Laser systems are increasingly becoming a vital component of a modern workshop or production facility. One of the most cost effective routes to introduce laser technology into a business is via the Flatbed machines utilising glass C02 laser tubes.

The glass CO2 laser tubes used in these machines are relatively inexpensive compared to other laser sources and are typically classed as a consumable item with warranty periods ranging from 3 to 12 months. These simple tips will help you to prolong the tubes life and get even more value for your hard earned cash.

1 – Check which tubes are fitted to new machines

If you are buying a new laser machine find out up front what tube is fitted, as quality across brands varies greatly. There are also some unscrupulous sellers out there who will rebadge defective tubes and sell them as new. EFR Laser and RECI Laser are internationally recognised brands known for good quality. Getting a good tube right from the start will enhance your chances for a long working life.

2 – Check the correct power rating of the tube

Some suppliers market tubes at their “Max Power” and not at the correct “Rated Power” meaning you think you are buying a 50 watt tube which is actually rated at 40 watts. A quick easy guide is the physical size of the tube. E.g. if you are being sold a 50 watt tube and it’s only 800 mm long then you probably getting a tube with a Rated Power of 40 watts. Meaning your tube may be underpowered for your application and you will potentially need to “overdrive” (see item 5) the tube to get the performance you need. Typical sizes include;

    1. 55 x 800mm = 40 watt tube
    2. 55 x 1000mm = 50 watt tube
    3. 55 x 1200mm = 60 watt tube
    4. 80 x 1200mm = 80 watt tube
    5. 80 x 1400mm = 100 watt tube

3 – Find a supplier you can trust

If you are looking for a replacement tube make sure you buy a quality brand from a trusted supplier. If your replacement tube fails and your supplier won’t answer your emails, you may well have to shell out on another new tube. Check out the laser forums and ask for recommendations.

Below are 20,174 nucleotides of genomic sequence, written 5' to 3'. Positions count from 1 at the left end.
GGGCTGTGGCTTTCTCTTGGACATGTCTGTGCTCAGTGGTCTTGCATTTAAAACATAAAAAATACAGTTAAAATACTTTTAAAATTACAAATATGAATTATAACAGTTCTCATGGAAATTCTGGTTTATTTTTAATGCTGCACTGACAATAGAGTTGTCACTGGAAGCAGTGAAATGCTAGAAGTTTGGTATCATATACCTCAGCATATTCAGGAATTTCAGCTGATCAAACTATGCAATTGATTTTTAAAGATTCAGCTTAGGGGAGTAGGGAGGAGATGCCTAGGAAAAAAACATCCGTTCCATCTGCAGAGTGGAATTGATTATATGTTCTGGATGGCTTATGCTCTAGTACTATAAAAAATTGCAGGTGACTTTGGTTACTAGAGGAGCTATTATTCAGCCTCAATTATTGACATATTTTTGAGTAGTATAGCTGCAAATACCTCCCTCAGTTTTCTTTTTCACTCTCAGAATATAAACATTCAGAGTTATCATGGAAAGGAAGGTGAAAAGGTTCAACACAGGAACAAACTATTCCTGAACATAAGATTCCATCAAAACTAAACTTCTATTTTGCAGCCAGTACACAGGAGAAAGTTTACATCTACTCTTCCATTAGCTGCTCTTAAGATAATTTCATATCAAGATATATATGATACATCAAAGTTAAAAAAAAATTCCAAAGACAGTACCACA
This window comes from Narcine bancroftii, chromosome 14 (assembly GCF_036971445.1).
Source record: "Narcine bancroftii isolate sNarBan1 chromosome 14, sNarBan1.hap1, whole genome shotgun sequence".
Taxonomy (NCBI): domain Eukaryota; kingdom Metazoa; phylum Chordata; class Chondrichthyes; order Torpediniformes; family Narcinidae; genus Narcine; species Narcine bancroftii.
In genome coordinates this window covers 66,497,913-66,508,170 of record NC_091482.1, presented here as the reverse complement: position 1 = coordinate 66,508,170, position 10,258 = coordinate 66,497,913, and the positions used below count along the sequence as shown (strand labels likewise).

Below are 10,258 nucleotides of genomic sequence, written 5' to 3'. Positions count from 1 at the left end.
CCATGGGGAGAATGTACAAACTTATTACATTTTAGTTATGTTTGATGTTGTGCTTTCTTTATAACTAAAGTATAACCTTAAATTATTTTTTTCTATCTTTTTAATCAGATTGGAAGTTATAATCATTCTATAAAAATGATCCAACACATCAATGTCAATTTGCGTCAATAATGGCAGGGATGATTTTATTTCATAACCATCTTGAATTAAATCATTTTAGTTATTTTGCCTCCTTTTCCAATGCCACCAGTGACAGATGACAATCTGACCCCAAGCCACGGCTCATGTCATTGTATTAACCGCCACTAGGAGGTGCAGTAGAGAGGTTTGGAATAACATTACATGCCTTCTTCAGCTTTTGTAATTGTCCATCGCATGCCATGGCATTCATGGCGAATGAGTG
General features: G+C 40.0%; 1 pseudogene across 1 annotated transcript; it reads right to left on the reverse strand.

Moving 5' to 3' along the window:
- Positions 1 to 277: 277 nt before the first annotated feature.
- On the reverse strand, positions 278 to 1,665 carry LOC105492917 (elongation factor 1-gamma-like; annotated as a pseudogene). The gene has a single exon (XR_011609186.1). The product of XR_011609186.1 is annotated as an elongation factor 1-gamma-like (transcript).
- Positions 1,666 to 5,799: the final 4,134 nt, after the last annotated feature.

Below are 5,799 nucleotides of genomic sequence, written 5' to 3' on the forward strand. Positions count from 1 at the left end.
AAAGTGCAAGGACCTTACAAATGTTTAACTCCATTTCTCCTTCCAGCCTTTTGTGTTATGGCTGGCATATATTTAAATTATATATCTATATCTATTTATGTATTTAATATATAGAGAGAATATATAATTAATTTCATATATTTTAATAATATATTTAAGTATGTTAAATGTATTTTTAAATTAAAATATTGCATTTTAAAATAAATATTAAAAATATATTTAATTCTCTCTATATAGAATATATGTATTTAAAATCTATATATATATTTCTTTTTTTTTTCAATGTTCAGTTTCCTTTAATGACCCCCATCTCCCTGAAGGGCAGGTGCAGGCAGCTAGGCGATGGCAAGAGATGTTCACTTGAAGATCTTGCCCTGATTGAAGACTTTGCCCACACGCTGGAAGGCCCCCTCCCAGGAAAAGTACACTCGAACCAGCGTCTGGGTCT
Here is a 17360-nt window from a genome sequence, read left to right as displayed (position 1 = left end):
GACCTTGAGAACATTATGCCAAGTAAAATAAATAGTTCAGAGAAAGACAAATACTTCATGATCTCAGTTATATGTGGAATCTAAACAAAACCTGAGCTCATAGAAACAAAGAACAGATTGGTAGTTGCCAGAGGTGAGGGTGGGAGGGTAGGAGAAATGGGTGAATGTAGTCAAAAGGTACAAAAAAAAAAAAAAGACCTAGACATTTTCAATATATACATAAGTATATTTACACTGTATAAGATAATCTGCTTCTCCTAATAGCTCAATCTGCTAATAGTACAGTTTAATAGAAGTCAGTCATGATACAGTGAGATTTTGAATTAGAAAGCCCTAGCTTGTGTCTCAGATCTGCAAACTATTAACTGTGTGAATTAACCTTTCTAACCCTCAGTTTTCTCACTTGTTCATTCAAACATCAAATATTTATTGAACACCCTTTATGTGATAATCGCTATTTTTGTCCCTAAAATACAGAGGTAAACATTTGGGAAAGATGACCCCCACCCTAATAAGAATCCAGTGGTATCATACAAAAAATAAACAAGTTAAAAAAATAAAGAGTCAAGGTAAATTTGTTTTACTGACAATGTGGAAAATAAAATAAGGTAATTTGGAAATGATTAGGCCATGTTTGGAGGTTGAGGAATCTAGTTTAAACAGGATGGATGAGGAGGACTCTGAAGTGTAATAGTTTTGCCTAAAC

4 – Check manufacturing dates

Check the manufacturing date on the tube rating label, it should be as close to the current date as possible, although 6~8 weeks difference is not uncommon.

5 – Don’t overdrive the tube!

Check the manufacturer’s data and recommendations for optimum current to achieve long live. E.g. EFR’s 1200CL 60 watt tube has a recommendation of 22mA or below. If you don’t have a milliammeter fitted, it would be a good idea to fit one yourself.

6 – Keep them clean

Cleanliness is very important contributor to tube life. You will typically lose between 9 and 13% of your laser power through your mirrors and lens. When they are dirty this can increase significantly, the additional loss of power at the work surface will mean you either need to lower the working speed or increase the laser power. Either way the laser will be working harder or longer than needed, shortening the life of the tube.

7 – Be aware of overheating

Never run a glass CO2 laser tube without sufficient cooling. Overheating reduces the performance and can cause permanent damage. Whenever possible use a dedicated water cooler / chiller unit with an electrical interface to the laser that stops the laser operating if the water cooling unit is not running. A sealed water tank with a fishpond pump should only be considered with the smallest laser tubes.

8 – Regularly monitor your tubes

All tubes will have a finite life and the power output will gradually decrease with time. Buy yourself a low cost power meter and regularly check the power directly out of the laser tube. Once it hits around 65% of the Rated Power (the actual percentage depends on your application and throughput) it’s time to start planning for a replacement.

It’s not unheard of to have tubes lasting 2 years or more, but they will eventually fail and usually at the most awkward time. So plan ahead and order a replacement tube while yours is still working, it can still be used as an emergency backup.